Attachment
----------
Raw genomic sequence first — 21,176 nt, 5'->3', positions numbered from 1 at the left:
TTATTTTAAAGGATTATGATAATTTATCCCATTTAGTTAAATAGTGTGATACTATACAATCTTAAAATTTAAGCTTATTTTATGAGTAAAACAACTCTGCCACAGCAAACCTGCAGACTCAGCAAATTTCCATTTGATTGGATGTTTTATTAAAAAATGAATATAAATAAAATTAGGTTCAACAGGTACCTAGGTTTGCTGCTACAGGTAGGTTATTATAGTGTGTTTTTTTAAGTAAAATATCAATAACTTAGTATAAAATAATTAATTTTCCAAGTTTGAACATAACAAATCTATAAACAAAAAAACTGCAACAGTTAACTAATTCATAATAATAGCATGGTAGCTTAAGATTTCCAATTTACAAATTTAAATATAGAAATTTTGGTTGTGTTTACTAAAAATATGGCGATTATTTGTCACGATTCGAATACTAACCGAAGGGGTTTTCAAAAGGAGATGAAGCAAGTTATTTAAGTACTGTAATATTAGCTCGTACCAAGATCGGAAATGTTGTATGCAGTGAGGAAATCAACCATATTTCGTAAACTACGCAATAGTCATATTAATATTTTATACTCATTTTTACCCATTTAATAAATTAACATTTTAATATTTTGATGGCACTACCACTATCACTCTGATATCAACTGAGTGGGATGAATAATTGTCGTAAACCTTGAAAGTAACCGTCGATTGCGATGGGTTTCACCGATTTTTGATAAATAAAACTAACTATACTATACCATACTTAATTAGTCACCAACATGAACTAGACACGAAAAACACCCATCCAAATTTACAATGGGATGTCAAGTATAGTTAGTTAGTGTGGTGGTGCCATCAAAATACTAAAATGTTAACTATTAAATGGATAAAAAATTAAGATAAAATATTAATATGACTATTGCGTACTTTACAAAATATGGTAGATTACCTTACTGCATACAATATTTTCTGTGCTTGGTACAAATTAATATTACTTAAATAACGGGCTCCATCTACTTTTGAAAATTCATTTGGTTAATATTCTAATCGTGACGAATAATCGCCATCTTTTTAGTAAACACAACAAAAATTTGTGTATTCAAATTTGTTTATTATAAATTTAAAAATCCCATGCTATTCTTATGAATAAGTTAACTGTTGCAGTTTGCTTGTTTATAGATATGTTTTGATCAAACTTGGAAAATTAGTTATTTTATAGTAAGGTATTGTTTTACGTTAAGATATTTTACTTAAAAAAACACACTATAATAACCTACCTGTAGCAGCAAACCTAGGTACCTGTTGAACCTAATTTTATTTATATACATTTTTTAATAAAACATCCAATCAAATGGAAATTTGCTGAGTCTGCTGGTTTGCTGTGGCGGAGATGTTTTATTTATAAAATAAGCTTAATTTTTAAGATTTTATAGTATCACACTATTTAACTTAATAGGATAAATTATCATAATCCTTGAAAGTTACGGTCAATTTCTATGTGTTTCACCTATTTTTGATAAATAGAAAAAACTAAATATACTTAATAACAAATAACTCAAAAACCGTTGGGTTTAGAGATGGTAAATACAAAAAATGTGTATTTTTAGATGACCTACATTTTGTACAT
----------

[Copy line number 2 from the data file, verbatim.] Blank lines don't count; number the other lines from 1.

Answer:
TTATTTTAAAGGATTATGATAATTTATCCCATTTAGTTAAATAGTGTGATACTATACAATCTTAAAATTTAAGCTTATTTTATGAGTAAAACAACTCTGCCACAGCAAACCTGCAGACTCAGCAAATTTCCATTTGATTGGATGTTTTATTAAAAAATGAATATAAATAAAATTAGGTTCAACAGGTACCTAGGTTTGCTGCTACAGGTAGGTTATTATAGTGTGTTTTTTTAAGTAAAATATCAATAACTTAGTATAAAATAATTAATTTTCCAAGTTTGAACATAACAAATCTATAAACAAAAAAACTGCAACAGTTAACTAATTCATAATAATAGCATGGTAGCTTAAGATTTCCAATTTACAAATTTAAATATAGAAATTTTGGTTGTGTTTACTAAAAATATGGCGATTATTTGTCACGATTCGAATACTAACCGAAGGGGTTTTCAAAAGGAGATGAAGCAAGTTATTTAAGTACTGTAATATTAGCTCGTACCAAGATCGGAAATGTTGTATGCAGTGAGGAAATCAACCATATTTCGTAAACTACGCAATAGTCATATTAATATTTTATACTCATTTTTACCCATTTAATAAATTAACATTTTAATATTTTGATGGCACTACCACTATCACTCTGATATCAACTGAGTGGGATGAATAATTGTCGTAAACCTTGAAAGTAACCGTCGATTGCGATGGGTTTCACCGATTTTTGATAAATAAAACTAACTATACTATACCATACTTAATTAGTCACCAACATGAACTAGACACGAAAAACACCCATCCAAATTTACAATGGGATGTCAAGTATAGTTAGTTAGTGTGGTGGTGCCATCAAAATACTAAAATGTTAACTATTAAATGGATAAAAAATTAAGATAAAATATTAATATGACTATTGCGTACTTTACAAAATATGGTAGATTACCTTACTGCATACAATATTTTCTGTGCTTGGTACAAATTAATATTACTTAAATAACGGGCTCCATCTACTTTTGAAAATTCATTTGGTTAATATTCTAATCGTGACGAATAATCGCCATCTTTTTAGTAAACACAACAAAAATTTGTGTATTCAAATTTGTTTATTATAAATTTAAAAATCCCATGCTATTCTTATGAATAAGTTAACTGTTGCAGTTTGCTTGTTTATAGATATGTTTTGATCAAACTTGGAAAATTAGTTATTTTATAGTAAGGTATTGTTTTACGTTAAGATATTTTACTTAAAAAAACACACTATAATAACCTACCTGTAGCAGCAAACCTAGGTACCTGTTGAACCTAATTTTATTTATATACATTTTTTAATAAAACATCCAATCAAATGGAAATTTGCTGAGTCTGCTGGTTTGCTGTGGCGGAGATGTTTTATTTATAAAATAAGCTTAATTTTTAAGATTTTATAGTATCACACTATTTAACTTAATAGGATAAATTATCATAATCCTTGAAAGTTACGGTCAATTTCTATGTGTTTCACCTATTTTTGATAAATAGAAAAAACTAAATATACTTAATAACAAATAACTCAAAAACCGTTGGGTTTAGAGATGGTAAATACAAAAAATGTGTATTTTTAGATGACCTACATTTTGTACAT